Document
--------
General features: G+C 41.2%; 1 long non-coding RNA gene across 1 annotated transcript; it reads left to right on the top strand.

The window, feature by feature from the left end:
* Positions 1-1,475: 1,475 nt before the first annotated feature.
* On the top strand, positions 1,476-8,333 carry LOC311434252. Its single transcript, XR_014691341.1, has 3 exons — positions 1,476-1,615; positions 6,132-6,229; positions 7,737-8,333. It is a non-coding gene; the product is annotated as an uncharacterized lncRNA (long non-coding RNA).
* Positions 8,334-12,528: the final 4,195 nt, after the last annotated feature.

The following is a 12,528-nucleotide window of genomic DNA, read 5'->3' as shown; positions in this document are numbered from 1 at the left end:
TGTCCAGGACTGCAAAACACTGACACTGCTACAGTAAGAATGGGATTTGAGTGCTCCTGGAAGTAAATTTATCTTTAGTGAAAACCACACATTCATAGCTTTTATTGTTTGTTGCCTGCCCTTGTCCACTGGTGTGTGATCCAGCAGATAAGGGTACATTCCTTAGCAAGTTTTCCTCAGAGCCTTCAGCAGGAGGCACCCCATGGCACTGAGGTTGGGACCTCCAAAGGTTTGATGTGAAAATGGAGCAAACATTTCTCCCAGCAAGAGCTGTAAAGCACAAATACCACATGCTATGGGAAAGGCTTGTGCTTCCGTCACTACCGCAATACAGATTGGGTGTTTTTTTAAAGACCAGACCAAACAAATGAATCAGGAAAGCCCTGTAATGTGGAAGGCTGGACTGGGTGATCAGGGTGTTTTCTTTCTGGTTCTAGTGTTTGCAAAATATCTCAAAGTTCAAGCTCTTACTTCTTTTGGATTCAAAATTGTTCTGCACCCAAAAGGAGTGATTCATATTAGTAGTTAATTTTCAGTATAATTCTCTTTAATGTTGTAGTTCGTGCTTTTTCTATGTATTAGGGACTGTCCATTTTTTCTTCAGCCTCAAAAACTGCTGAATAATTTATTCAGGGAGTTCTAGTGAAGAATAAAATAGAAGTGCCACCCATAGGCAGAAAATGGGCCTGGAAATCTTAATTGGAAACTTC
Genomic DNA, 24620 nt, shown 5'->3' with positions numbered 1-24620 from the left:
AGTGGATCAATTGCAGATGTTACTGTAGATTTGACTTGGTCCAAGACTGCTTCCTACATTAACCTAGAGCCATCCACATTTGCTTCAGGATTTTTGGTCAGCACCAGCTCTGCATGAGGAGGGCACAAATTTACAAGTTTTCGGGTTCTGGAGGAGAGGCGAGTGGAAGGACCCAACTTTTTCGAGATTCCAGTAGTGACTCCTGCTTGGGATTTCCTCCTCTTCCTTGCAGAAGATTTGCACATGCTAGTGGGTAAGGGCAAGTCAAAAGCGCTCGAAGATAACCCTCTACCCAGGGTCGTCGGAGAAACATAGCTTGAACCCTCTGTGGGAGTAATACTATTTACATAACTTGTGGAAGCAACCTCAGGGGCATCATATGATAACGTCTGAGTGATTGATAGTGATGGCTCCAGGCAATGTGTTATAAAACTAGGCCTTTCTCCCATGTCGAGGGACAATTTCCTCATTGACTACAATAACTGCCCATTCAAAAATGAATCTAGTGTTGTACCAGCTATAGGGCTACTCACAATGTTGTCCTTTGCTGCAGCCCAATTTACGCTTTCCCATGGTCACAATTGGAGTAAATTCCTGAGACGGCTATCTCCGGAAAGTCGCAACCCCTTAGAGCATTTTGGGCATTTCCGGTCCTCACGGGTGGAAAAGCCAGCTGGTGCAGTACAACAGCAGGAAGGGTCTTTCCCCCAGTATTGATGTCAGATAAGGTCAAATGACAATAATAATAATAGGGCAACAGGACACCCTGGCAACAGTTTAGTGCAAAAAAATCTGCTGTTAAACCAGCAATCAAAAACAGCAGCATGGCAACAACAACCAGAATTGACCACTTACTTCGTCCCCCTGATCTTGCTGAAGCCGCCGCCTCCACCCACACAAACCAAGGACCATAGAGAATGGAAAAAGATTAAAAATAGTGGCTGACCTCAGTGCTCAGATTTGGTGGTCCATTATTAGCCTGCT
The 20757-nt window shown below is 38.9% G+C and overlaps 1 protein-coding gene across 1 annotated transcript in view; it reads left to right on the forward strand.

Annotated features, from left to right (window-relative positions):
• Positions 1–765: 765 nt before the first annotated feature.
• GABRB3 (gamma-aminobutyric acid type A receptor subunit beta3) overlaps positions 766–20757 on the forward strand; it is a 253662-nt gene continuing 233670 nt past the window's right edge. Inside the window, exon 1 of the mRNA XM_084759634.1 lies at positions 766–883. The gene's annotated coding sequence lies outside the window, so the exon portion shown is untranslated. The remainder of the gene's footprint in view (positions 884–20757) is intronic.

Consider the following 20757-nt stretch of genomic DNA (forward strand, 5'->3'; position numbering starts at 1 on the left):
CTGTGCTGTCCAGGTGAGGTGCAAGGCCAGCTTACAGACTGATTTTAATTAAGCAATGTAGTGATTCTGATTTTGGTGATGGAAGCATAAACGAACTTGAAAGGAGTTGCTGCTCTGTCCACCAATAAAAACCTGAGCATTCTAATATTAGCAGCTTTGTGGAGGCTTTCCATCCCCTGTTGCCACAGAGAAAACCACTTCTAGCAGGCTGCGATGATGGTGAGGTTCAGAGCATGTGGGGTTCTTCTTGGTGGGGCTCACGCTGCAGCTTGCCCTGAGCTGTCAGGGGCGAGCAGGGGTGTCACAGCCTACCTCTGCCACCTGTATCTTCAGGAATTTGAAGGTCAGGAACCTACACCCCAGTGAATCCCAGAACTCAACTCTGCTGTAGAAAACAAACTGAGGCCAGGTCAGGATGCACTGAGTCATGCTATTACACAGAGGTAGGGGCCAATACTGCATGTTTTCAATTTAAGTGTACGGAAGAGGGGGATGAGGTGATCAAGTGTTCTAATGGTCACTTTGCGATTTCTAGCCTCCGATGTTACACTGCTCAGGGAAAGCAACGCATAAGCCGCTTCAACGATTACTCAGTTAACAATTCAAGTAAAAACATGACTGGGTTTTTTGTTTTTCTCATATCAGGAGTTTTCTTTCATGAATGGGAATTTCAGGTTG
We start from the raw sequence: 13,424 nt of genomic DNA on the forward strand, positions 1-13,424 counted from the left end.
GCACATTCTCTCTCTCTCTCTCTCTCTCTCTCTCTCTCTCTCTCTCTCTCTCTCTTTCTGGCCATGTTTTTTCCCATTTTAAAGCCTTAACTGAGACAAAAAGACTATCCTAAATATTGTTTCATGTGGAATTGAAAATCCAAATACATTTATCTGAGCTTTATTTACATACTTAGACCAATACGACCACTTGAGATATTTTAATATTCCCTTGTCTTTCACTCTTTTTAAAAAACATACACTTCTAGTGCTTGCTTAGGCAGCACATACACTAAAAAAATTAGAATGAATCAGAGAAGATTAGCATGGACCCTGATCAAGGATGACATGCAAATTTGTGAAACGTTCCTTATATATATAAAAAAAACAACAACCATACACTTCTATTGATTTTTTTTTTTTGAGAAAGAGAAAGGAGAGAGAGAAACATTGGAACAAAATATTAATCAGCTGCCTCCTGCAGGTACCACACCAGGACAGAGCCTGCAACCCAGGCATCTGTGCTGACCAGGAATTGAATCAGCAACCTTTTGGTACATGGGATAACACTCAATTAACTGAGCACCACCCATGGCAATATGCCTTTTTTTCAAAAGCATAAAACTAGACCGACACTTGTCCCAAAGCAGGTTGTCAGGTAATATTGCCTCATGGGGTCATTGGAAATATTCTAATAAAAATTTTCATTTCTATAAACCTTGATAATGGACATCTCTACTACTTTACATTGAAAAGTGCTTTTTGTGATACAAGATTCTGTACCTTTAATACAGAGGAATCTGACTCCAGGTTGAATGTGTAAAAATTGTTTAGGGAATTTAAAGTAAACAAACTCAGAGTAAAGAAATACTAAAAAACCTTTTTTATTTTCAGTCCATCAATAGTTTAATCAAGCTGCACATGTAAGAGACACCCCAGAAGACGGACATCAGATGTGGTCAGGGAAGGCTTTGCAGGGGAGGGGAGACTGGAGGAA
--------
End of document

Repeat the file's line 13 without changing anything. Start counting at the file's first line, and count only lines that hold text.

• GABRB3 (gamma-aminobutyric acid type A receptor subunit beta3) overlaps positions 766–20757 on the forward strand; it is a 253662-nt gene continuing 233670 nt past the window's right edge. Inside the window, exon 1 of the mRNA XM_084759634.1 lies at positions 766–883. The gene's annotated coding sequence lies outside the window, so the exon portion shown is untranslated. The remainder of the gene's footprint in view (positions 884–20757) is intronic.